This works even if you have that super-secret closet that so many people have, piled high with a jumble of stuff, like Monica on Friends ... If you’re working with piles, that’s okay—just create piles of like items.
Like the saying goes, “There is only one way to eat an elephant: a bite at a time.” Assemble everything you have that is similar, and only then do you decid what stays and what goes … and where each group of items can live together.
Get a clear picture of what you’re working with and what fits together. You might discover that you have five duvet covers and only one comforter. That’s great—now you know where to start when you’re ready to let stuff go.
#3: SOMETHING IN, SOMETHING OUT
Once you reach a point of stuff “equilibrium”—where you have enough of everything that serves you and nothing that doesn’t—you can implement the third and final leg of what we call The Organizational Triangle®.
When something comes in, something else goes out. This is all about the achievable kind of balance … not that ever elusive “work-life balance! This one you can actually get to and maintain.
Only you know what the right number of sweaters is for you. Or books. Or shoes. Or … fill in the blank item.
Your space is giving you quiet but steady feedback on what fits. You can either listen to it or ignore it and try to shove more into a space than it can possibly hold.
But no one outside of you and your space has any useful number to share with you.
So if some minimalist is ranting on and on about how you should only have one perfect sweater or 5 books … you can just ignore them.
Have whatever serves you and that you have room for.
That requires a bit more attention than simply adhering to some rigid dogma … but it also puts you right in the driver’s seat … where you belong.
You won’t stay organized by boxing yourself in OR painting yourself into a corner or any other metaphor for limiting your choices based on someone else’s ideals.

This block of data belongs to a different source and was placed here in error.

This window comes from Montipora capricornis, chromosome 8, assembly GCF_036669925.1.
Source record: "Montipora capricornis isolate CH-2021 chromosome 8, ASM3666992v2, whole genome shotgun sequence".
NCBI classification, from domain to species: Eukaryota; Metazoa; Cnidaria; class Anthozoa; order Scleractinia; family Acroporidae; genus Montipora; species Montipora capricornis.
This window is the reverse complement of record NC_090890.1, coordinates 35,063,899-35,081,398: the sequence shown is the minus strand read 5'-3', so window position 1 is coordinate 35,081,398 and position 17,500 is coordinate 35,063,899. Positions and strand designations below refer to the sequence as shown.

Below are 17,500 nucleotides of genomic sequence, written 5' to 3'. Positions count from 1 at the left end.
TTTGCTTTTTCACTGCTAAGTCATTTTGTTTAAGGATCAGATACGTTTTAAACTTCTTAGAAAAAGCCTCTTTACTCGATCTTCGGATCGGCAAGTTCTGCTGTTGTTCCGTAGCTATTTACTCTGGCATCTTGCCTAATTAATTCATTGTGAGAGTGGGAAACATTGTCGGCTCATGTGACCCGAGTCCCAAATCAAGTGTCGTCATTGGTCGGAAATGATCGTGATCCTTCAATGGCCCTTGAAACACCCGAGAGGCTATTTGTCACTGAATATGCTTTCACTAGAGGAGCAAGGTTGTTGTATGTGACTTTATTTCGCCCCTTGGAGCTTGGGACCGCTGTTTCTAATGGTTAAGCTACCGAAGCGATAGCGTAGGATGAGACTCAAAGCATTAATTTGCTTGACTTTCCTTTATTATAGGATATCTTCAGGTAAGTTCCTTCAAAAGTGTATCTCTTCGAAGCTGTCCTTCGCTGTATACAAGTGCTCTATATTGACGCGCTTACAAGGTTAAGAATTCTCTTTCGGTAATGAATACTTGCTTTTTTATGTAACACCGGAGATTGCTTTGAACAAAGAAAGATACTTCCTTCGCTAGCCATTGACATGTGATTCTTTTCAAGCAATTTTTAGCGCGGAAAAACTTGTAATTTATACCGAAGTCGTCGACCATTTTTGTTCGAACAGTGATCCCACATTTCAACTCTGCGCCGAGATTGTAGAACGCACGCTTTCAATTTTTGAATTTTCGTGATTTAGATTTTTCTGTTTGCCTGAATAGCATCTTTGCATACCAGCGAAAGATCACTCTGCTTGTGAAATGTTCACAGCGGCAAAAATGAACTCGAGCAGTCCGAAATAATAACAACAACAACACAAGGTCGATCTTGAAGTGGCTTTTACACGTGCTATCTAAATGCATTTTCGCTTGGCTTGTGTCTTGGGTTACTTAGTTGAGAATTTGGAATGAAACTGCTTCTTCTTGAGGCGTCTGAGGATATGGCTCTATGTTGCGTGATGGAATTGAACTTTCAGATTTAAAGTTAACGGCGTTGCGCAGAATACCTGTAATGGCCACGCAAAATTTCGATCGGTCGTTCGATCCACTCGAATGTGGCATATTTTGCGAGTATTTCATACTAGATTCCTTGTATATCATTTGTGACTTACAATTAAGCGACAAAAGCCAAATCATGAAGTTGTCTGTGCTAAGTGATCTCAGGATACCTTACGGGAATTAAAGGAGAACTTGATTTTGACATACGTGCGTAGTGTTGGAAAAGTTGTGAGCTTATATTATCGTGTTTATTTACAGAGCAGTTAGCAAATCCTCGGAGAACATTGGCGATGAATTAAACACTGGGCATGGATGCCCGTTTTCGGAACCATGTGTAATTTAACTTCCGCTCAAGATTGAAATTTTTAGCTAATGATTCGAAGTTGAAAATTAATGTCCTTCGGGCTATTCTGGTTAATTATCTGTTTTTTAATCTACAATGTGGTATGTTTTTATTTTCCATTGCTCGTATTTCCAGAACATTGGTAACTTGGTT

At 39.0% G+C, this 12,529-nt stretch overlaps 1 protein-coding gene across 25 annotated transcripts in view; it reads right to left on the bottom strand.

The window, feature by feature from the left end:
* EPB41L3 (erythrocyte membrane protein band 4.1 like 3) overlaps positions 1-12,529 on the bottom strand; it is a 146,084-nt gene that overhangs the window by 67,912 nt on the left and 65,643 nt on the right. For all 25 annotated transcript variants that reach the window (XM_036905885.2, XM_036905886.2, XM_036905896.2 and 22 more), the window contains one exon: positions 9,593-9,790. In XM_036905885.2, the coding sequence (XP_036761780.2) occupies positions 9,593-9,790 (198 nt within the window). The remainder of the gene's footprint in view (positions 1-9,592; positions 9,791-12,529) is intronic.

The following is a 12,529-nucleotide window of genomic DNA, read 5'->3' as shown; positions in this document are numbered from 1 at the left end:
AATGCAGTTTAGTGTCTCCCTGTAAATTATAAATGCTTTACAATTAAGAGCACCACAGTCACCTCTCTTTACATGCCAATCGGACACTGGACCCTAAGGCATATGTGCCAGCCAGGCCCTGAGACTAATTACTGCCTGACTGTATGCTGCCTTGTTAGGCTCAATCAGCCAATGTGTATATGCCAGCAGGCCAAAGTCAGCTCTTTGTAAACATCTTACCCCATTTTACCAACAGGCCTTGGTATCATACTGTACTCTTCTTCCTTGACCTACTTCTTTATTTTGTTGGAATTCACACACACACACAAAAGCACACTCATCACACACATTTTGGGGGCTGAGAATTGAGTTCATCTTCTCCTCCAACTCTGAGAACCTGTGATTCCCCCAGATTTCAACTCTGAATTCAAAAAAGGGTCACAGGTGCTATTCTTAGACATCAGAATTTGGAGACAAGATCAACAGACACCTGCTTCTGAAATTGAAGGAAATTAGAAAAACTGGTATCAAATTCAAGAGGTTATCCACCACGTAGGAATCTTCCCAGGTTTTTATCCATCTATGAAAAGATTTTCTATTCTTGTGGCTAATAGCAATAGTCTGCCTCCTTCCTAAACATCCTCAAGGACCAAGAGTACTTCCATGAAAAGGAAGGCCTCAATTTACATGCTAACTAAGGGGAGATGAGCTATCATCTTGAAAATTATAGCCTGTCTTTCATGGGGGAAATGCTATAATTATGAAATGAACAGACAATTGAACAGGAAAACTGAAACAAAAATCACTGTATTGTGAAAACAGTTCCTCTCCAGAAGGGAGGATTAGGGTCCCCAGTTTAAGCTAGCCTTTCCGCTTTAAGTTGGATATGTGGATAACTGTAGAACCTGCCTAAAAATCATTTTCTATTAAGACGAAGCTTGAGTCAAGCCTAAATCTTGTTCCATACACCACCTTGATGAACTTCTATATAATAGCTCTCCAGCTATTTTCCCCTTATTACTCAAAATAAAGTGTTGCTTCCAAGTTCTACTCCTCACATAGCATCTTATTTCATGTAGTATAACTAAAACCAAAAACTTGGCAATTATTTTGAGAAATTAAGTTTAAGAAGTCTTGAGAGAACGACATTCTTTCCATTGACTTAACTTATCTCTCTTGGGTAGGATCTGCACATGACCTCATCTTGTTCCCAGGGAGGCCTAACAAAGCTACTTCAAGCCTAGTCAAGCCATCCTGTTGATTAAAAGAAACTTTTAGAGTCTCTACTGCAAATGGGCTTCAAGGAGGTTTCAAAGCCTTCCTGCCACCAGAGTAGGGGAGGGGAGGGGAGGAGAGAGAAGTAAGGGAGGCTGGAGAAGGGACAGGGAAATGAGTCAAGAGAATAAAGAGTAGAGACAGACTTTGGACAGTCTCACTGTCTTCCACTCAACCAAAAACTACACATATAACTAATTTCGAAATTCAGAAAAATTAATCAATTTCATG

SO, once you’ve reached the point of everything having a home and all like objects stored with each other and easily accessible, you ARE organized.
Staying that way ONLY requires you to maintain what you’ve built for yourself.
Don’t add more to the mix without getting rid of something while you’re doing it.
That’s why there’s a difference between getting organized and STAYING organized for life.
This last rule is how you prevent clutter-creep even months after you first got organized, instead of going through an endless cycle of accumulating and releasing clutter.
Adopt “something in, something out” as a household rule, and this WILL be the last time you ever declutter your home again.
THE BOTTOM LINE
It’s been a rough year and a half, and most of us have at least a few drawers, closets, or heaping piles of stuff to deal with.
Your home should feel like a calming retreat, a sanctuary for your soul—not an additional source of stress.
Three simple steps can take your home from “disaster area” to “calm and collected.” I call them The Organizational Triangle®:
- One Home for Everything
- Like with Like
- Something In, Something Out
Use them to get organized and stay that way—for good this time.
Ready to bput the triangle to the test AND get your house in order? You CAN jumpstart this process—and get LIVE advice, instruction and support right here: Join our 5-Day De-Stress Your Mess Challenge, starting August 16!